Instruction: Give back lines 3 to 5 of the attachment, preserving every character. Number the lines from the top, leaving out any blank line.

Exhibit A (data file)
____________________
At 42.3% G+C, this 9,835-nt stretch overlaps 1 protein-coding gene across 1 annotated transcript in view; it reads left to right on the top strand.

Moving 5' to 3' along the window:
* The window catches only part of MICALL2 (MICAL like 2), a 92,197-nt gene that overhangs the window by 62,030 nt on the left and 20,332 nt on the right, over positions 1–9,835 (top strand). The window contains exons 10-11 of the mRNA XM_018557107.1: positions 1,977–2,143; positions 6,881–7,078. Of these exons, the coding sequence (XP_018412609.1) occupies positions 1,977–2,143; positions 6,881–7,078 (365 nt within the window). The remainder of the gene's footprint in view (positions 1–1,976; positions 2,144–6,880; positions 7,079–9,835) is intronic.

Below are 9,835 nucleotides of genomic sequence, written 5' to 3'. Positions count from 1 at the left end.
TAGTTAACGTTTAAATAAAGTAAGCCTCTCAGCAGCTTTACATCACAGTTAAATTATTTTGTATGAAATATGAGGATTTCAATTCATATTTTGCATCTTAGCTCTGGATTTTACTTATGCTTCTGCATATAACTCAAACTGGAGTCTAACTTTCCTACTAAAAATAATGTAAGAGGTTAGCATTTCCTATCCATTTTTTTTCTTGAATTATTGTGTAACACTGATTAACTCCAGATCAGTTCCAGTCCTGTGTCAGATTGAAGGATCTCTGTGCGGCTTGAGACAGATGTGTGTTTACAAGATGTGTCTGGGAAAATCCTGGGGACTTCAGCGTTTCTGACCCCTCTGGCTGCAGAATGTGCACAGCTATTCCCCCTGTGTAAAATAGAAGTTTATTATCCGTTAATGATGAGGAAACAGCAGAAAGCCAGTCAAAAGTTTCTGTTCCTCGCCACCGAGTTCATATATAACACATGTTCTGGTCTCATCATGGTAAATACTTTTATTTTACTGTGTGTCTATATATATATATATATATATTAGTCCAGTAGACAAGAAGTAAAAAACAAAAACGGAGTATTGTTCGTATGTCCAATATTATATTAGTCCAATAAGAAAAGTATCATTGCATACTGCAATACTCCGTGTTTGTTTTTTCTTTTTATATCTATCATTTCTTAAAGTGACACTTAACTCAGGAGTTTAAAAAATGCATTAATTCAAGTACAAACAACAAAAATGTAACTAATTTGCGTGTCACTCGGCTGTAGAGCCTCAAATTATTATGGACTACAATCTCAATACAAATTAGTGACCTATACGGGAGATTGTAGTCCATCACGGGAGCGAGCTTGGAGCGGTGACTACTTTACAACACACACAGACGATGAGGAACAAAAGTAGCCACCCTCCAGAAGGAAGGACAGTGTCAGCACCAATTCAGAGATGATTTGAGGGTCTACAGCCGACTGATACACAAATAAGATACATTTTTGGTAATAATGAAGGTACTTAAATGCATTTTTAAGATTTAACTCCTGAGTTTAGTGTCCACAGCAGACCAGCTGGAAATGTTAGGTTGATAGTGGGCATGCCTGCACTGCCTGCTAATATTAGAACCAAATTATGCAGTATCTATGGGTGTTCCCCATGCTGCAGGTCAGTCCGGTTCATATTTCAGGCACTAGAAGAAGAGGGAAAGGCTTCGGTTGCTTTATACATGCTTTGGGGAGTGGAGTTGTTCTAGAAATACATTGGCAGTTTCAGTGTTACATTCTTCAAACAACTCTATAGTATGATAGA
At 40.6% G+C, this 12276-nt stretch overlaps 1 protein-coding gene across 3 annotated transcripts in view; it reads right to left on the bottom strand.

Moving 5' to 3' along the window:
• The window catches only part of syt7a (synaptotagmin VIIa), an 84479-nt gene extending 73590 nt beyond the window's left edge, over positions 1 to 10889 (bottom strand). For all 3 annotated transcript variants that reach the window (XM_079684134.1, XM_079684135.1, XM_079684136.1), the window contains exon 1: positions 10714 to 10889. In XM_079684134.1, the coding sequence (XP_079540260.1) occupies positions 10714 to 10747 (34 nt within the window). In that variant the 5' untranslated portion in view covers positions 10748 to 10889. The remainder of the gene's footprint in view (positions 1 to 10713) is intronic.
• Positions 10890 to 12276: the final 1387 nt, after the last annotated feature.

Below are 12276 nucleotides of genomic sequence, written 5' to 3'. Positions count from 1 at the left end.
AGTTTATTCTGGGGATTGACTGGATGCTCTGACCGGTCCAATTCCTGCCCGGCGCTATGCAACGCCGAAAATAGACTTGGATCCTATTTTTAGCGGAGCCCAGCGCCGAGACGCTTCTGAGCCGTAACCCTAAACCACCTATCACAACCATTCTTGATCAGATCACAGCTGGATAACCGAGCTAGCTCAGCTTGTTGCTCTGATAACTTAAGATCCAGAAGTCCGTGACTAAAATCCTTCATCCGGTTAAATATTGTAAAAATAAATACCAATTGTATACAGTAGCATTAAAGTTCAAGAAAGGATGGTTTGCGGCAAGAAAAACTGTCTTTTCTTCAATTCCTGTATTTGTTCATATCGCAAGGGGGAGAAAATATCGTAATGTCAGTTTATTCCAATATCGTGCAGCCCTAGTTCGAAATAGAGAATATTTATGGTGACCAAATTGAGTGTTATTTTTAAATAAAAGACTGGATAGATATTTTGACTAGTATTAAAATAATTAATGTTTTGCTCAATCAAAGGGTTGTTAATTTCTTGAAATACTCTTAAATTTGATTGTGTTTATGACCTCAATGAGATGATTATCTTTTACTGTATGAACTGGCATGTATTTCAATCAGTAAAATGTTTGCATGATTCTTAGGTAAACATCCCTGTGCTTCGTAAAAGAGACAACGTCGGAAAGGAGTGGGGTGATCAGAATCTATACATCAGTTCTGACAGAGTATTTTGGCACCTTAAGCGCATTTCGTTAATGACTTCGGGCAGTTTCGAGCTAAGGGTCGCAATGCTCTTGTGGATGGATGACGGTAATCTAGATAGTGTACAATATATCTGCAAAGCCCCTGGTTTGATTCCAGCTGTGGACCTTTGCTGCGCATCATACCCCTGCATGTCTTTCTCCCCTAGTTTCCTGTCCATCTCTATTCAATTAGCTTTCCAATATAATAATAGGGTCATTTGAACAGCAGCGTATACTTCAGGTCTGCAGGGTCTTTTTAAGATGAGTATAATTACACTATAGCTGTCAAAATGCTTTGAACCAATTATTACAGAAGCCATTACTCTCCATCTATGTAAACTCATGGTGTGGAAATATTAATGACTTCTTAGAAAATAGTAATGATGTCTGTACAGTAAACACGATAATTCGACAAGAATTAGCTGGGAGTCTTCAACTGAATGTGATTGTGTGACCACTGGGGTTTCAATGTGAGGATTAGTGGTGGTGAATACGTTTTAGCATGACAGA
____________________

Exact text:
* The window catches only part of MICALL2 (MICAL like 2), a 92,197-nt gene that overhangs the window by 62,030 nt on the left and 20,332 nt on the right, over positions 1–9,835 (top strand). The window contains exons 10-11 of the mRNA XM_018557107.1: positions 1,977–2,143; positions 6,881–7,078. Of these exons, the coding sequence (XP_018412609.1) occupies positions 1,977–2,143; positions 6,881–7,078 (365 nt within the window). The remainder of the gene's footprint in view (positions 1–1,976; positions 2,144–6,880; positions 7,079–9,835) is intronic.

Below are 9,835 nucleotides of genomic sequence, written 5' to 3'. Positions count from 1 at the left end.
TAGTTAACGTTTAAATAAAGTAAGCCTCTCAGCAGCTTTACATCACAGTTAAATTATTTTGTATGAAATATGAGGATTTCAATTCATATTTTGCATCTTAGCTCTGGATTTTACTTATGCTTCTGCATATAACTCAAACTGGAGTCTAACTTTCCTACTAAAAATAATGTAAGAGGTTAGCATTTCCTATCCATTTTTTTTCTTGAATTATTGTGTAACACTGATTAACTCCAGATCAGTTCCAGTCCTGTGTCAGATTGAAGGATCTCTGTGCGGCTTGAGACAGATGTGTGTTTACAAGATGTGTCTGGGAAAATCCTGGGGACTTCAGCGTTTCTGACCCCTCTGGCTGCAGAATGTGCACAGCTATTCCCCCTGTGTAAAATAGAAGTTTATTATCCGTTAATGATGAGGAAACAGCAGAAAGCCAGTCAAAAGTTTCTGTTCCTCGCCACCGAGTTCATATATAACACATGTTCTGGTCTCATCATGGTAAATACTTTTATTTTACTGTGTGTCTATATATATATATATATATATTAGTCCAGTAGACAAGAAGTAAAAAACAAAAACGGAGTATTGTTCGTATGTCCAATATTATATTAGTCCAATAAGAAAAGTATCATTGCATACTGCAATACTCCGTGTTTGTTTTTTCTTTTTATATCTATCATTTCTTAAAGTGACACTTAACTCAGGAGTTTAAAAAATGCATTAATTCAAGTACAAACAACAAAAATGTAACTAATTTGCGTGTCACTCGGCTGTAGAGCCTCAAATTATTATGGACTACAATCTCAATACAAATTAGTGACCTATACGGGAGATTGTAGTCCATCACGGGAGCGAGCTTGGAGCGGTGACTACTTTACAACACACACAGACGATGAGGAACAAAAGTAGCCACCCTCCAGAAGGAAGGACAGTGTCAGCACCAATTCAGAGATGATTTGAGGGTCTACAGCCGACTGATACACAAATAAGATACATTTTTGGTAATAATGAAGGTACTTAAATGCATTTTTAAGATTTAACTCCTGAGTTTAGTGTCCACAGCAGACCAGCTGGAAATGTTAGGTTGATAGTGGGCATGCCTGCACTGCCTGCTAATATTAGAACCAAATTATGCAGTATCTATGGGTGTTCCCCATGCTGCAGGTCAGTCCGGTTCATATTTCAGGCACTAGAAGAAGAGGGAAAGGCTTCGGTTGCTTTATACATGCTTTGGGGAGTGGAGTTGTTCTAGAAATACATTGGCAGTTTCAGTGTTACATTCTTCAAACAACTCTATAGTATGATAGA